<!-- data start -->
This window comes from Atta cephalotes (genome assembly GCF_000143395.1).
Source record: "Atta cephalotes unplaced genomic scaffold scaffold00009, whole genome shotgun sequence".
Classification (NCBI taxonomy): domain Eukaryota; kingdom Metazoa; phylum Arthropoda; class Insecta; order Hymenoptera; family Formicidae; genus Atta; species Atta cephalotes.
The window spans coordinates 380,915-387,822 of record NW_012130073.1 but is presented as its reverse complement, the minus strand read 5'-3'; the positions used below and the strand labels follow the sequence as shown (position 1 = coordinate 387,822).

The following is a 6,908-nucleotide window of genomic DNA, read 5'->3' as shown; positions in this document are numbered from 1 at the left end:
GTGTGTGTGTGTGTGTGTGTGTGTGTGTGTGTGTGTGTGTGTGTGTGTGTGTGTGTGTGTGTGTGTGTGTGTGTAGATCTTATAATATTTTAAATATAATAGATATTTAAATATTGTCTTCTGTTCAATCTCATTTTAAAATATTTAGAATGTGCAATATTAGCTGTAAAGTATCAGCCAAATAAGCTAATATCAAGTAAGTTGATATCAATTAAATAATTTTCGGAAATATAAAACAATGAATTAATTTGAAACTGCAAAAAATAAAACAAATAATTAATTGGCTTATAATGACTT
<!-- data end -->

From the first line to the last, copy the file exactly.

This window comes from Atta cephalotes (genome assembly GCF_000143395.1).
Source record: "Atta cephalotes unplaced genomic scaffold scaffold00009, whole genome shotgun sequence".
Classification (NCBI taxonomy): domain Eukaryota; kingdom Metazoa; phylum Arthropoda; class Insecta; order Hymenoptera; family Formicidae; genus Atta; species Atta cephalotes.
The window spans coordinates 380,915-387,822 of record NW_012130073.1 but is presented as its reverse complement, the minus strand read 5'-3'; the positions used below and the strand labels follow the sequence as shown (position 1 = coordinate 387,822).

The following is a 6,908-nucleotide window of genomic DNA, read 5'->3' as shown; positions in this document are numbered from 1 at the left end:
GTGTGTGTGTGTGTGTGTGTGTGTGTGTGTGTGTGTGTGTGTGTGTGTGTGTGTGTGTGTGTGTGTGTGTGTGTAGATCTTATAATATTTTAAATATAATAGATATTTAAATATTGTCTTCTGTTCAATCTCATTTTAAAATATTTAGAATGTGCAATATTAGCTGTAAAGTATCAGCCAAATAAGCTAATATCAAGTAAGTTGATATCAATTAAATAATTTTCGGAAATATAAAACAATGAATTAATTTGAAACTGCAAAAAATAAAACAAATAATTAATTGGCTTATAATGACTT